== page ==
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Seven Experience Principles For A Changing World



Originally Published on Forbes

Maybe it’s time we retired the word “normal,” because there are really two worlds we need to consider: what was and what is. As Seth Godin pointed out, there’s danger in regarding “normal” as a static, definitive state. “Normal” is always changing, it’s a changing world, and that’s an advantage for innovators.

Brands and attractions that see the opportunities inherent in a changing world can thrive. Our goal as experience designers and strategists is to help these attractions and brands prepare for the new world and own it. Here are seven experience principles that can illuminate the path toward that goal.

1. Go From Mass To Niche

The old normal was to get as many people as possible into your brand home or attraction. Suddenly, in an era of social distancing and hygienic hyperawareness, that strategy is problematic at best and impossible at worst.

The answer, then, is to flip the funnel. Define the audience in a new way and target the most loyal and engaged hardcore brand fans, who are willing to spend the most time with you. Guests often enjoy unique access to something that’s deeply personalized — something that’s special and seemingly made just for them. The scarcity of the offer can make it even more appealing.

2. Adjust Your Pricing To Focus On Quality Over Quantity

You can make just as much money charging 3,000 guests $300 per head as you can charging 30,000 guests $30 per head. This allows you to provide premium experiences that are more ambitious, and ultimately more emotional and memorable.

When you charge more for your experience, you must also increase the value you provide by tenfold. Make sure you’re providing a level of “extreme hospitality” designed to thrill and delight every guest. Rather than herding hordes of guests through mass attractions, focus on each guest and provide customized experiences with one-on-one human interactions. Deeper connections, more meaning, better gifts and rewards — these are the kinds of experiences guests will want to enjoy over and over again. 

To me, providing a higher-quality experience also includes an all-important commitment to the community and the obligation to be better, more considerate neighbors. 

3. Be Everywhere

You likely know the five E’s: entice, enter, engage, exit, and extend. Now there’s a sixth E: everywhere. The pandemic has proven that there’s a need to develop a robust ecosystem that enables you to be everywhere your customers are.

This means developing a digital “backbone” for completing tasks like pre-booking visits and delivering easy and intuitive e-commerce opportunities and experiences. This backbone includes the ability to go live from the brand home with an engaging events program that includes the kind of digital experiences people pay for. Everywhere is physical. Everywhere is digital. Everywhere is the sixth E that supports the first five.

4. Be Entrepreneurial

The “everywhere” strategy is the launchpad for a new kind of entrepreneurial thinking: What new products and services can you offer when you merge your physical and digital assets? How can you use your rich brand home platform of storytelling and experiences to create new ways to engage your fans? How do you provide an active omnichannel experience? When you’re everywhere, you can do just about anything.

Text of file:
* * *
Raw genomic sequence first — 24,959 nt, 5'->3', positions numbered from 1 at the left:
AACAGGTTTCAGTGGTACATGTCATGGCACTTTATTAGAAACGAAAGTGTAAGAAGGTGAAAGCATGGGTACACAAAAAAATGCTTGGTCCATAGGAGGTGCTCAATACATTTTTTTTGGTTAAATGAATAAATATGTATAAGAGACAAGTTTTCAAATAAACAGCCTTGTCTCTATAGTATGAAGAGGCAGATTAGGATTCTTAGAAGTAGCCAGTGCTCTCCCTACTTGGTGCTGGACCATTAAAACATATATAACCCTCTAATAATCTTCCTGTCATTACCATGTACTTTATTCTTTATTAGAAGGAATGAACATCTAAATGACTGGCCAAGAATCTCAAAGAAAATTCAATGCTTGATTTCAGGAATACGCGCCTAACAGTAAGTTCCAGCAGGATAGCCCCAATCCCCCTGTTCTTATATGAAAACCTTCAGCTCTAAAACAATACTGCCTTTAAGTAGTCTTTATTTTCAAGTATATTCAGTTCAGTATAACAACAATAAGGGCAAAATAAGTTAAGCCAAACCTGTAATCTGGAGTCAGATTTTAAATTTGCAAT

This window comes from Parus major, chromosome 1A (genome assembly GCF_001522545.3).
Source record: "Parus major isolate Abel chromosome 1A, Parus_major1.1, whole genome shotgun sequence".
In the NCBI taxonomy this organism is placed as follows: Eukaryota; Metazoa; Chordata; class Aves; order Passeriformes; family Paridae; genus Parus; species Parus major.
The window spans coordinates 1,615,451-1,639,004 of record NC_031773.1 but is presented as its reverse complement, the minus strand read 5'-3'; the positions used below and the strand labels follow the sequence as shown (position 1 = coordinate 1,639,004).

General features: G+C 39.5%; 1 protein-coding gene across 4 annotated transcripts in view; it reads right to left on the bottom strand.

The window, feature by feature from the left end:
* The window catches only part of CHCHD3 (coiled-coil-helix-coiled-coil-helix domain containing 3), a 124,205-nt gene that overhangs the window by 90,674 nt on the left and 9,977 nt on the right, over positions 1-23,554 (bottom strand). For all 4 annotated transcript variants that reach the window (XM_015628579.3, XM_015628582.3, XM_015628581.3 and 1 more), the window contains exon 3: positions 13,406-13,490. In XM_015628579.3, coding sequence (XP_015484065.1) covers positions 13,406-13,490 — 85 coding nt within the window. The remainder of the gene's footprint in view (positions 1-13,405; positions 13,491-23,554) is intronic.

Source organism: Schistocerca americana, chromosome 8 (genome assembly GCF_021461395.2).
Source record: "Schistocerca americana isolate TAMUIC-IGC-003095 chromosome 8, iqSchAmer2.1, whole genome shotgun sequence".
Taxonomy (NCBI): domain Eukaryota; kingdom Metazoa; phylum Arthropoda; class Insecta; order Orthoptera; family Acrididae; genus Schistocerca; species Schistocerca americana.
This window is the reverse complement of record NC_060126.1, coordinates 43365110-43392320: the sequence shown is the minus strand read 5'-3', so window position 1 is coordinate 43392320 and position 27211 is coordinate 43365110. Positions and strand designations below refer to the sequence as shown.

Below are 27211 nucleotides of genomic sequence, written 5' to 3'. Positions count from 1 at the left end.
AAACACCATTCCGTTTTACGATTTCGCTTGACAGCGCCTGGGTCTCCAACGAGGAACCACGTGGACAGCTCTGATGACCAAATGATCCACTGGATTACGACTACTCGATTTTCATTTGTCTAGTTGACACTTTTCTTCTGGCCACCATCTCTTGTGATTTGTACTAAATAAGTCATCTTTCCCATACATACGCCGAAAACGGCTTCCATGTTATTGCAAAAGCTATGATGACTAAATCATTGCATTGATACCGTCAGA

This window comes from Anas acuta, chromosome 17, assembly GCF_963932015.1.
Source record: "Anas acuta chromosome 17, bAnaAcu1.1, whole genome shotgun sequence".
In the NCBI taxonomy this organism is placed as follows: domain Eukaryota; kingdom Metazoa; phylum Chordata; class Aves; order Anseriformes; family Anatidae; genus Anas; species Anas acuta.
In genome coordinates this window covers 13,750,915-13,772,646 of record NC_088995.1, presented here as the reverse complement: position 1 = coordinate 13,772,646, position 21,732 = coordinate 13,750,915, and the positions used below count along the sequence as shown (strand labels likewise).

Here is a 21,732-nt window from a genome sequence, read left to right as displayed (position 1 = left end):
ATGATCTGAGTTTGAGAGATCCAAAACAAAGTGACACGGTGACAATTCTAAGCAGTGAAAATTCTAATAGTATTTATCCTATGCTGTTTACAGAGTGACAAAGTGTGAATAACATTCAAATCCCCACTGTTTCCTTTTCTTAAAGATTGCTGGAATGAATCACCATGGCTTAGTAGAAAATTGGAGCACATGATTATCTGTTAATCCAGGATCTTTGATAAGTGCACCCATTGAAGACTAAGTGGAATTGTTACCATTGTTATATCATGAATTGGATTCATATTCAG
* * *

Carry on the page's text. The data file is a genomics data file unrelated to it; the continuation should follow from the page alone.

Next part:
5. Be Purpose-Driven

The pandemic is causing the world to pause and reflect on the most vital questions mankind faces. Who are we? Why are we here? What do we owe our communities? Almost overnight, the people we have long taken for granted — doctors and nurses, grocery store clerks, delivery people — are our heroes. We have a new sense of what matters and a greater appreciation for how dependent we are on one another.

The new normal will likely begin with a celebration of community. I believe that successful attractions will put the community at the center of the bulls-eye, with the broader domestic and international markets coming second and third respectively. Friends and neighbors will become your best ambassadors as they share their love for a brand that’s actively making the world a better place for everyone.

6. Always Be Prepared

Post-pandemic, I think we’ll need to acknowledge what has always been true: The world can change in an instant, so we must always be prepared. This black swan, once-in-a-century event has caused everyone everywhere to reconsider every aspect of life. This extends to what they do, where they go, how they travel, and what they buy.

What’s ahead? Another pandemic? Environmental catastrophe? Social upheaval? If you don’t take the time to develop your creative, flexible “backbone” of guidelines, protocols, systems, and offerings now, you may be vulnerable to collapse. If the world goes into isolation again, you should be able to continue to provide the products and services that customers love. 

7. Help People Feel Alive

The experience of being alive — that’s what your guests are looking for when they engage with your brand. They want positive stories that affirm their humanity and cause them to feel good about themselves and their future. They want to feel connected to life, to a positive future, and to other people. This, thankfully, will always be true. Your job is to offer them as many joyous ways to connect with one another, with as much artistry, purpose, and humanity, as you can.

The best news is that people are resilient. We have survived world wars, plagues, famines, depressions and catastrophes of every kind. And every time we’ve been tested, we’ve come together to rebuild a better world. It’s the building of a better world that goes right to the heart of what we in the experiences business do: provide places for people to come together in harmony and in celebration of our common goals and values.

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